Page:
Red Hat, for example, is a strong advocate of the reciprocal type of license. It uses GNU General Public License, otherwise known as GPL, perhaps the most pervasive public license in the world. "We do that because the copyright is protected in favor of the author of the work;' says Szulik. "As important, the technology can be advanced in a public environment, which is critical."

Covalent, on the other hand, uses the Berkeley Software Distribution (BSD) license, which allows developers to incorporate proprietary modifications to the BSD code and release the modified version as a proprietary product. Under GPL, the modified code would have to be returned to the community and governed by GPL.

"The advantage;' says Covalent's president and CEO, John Jack, "is that the code gets used more frequently, so it gets more participation by outside community interests."

Focus on the Fundamentals

That can provide a competitive edge. But so can the traditional issues that create a successful company, such as marketing, advertising and support. Mike Reid, senior manager in Deloitte & Touche's Integration, Development and Infrastructure Solutions Group, says that anyone who is going to base a business model on open source should pay attention to Microsoft. "People are drawn by advertising and marketing but somebody has to mainstream it, support it and take the risk of uncertainty."

In fact, he notes, it isn't going to be price that wins over customers to OSS like Linux or Apache, but the product and support. "Red Hat has taken open source and put a structure around it to reduce the risk of using Linux," he says.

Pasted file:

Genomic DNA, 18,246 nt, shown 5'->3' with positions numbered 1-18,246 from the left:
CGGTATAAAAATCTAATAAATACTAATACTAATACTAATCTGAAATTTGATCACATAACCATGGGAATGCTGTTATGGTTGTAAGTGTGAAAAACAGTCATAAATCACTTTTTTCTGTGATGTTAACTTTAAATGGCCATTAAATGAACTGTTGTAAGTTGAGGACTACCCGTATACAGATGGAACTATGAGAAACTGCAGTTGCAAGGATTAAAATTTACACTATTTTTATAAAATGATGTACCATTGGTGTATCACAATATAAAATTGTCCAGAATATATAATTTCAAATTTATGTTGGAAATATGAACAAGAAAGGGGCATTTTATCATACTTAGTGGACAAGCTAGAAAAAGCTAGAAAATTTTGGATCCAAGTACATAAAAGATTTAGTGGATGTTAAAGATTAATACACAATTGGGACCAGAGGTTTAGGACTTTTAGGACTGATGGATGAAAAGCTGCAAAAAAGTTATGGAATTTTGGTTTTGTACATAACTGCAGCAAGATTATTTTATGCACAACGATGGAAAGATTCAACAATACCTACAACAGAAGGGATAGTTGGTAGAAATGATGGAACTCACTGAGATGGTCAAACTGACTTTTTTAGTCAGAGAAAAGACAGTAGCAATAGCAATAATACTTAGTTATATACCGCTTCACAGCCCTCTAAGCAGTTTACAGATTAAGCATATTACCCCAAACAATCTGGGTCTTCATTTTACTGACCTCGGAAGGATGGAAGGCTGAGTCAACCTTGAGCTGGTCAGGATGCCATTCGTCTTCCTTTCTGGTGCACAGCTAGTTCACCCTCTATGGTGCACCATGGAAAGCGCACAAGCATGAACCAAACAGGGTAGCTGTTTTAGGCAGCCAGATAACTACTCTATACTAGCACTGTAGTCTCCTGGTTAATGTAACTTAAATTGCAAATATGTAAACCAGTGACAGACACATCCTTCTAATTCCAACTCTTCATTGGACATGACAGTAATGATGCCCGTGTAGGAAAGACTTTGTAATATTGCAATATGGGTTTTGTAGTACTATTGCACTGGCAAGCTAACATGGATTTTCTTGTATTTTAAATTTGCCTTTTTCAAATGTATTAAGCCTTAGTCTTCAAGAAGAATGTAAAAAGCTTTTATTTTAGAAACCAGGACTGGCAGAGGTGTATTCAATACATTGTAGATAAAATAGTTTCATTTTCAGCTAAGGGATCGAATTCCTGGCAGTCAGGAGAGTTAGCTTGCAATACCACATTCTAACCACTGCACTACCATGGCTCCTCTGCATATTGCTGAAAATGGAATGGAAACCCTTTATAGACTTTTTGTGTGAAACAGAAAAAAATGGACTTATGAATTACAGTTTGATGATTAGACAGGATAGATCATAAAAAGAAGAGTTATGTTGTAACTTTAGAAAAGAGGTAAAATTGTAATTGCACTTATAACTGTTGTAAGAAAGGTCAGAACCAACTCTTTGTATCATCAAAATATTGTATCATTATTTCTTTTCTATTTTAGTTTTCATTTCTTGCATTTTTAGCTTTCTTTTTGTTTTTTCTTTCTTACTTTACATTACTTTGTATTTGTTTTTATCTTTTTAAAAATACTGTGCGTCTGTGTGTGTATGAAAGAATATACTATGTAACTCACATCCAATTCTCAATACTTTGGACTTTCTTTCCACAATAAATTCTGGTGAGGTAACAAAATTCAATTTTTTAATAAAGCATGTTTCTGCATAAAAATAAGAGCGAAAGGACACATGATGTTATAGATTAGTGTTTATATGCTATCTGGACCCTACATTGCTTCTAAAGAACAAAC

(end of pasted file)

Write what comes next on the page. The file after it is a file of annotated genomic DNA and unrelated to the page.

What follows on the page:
It will also take more applications, notes Sun Microsystem's Jack O'Brien, group manager for the company's Linux Business Office. Sun introduced its first computers running Linux last summer. "Applications are key. We're making applications like our Web server and portal server all run on Linux." He adds that Sun is focusing its efforts on the problem of manageability. 'As more companies deploy, they want iron clad support;' he says.

Covalent's Jack acknowledges that his company is not just about the software itself, but what they build around it. "When it comes to things like management infrastructure or portal structure, that's where Covalent steps in," he says. "It's not programming against a standard; it's programming against a look and feel."

And, that's also where the support of established hardware vendors comes in to mainstream these upstarts in the marketplace as they mature.

Says Reid, "The model of having corporations support open source foundations as a green field for innovation, with the understanding that they can utilize the results to productize it and provide a support infrastructure, means we end up with a higher quality solution that benefits society as a whole."

Jeff Balentine is global leader of the Technology, Media & Telecommunications Group at Deloitte & Touche (San Jose, Calif.)
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Author:Balentine, Jeff
Publication:Computer Technology Review
Date:Jun 1, 2003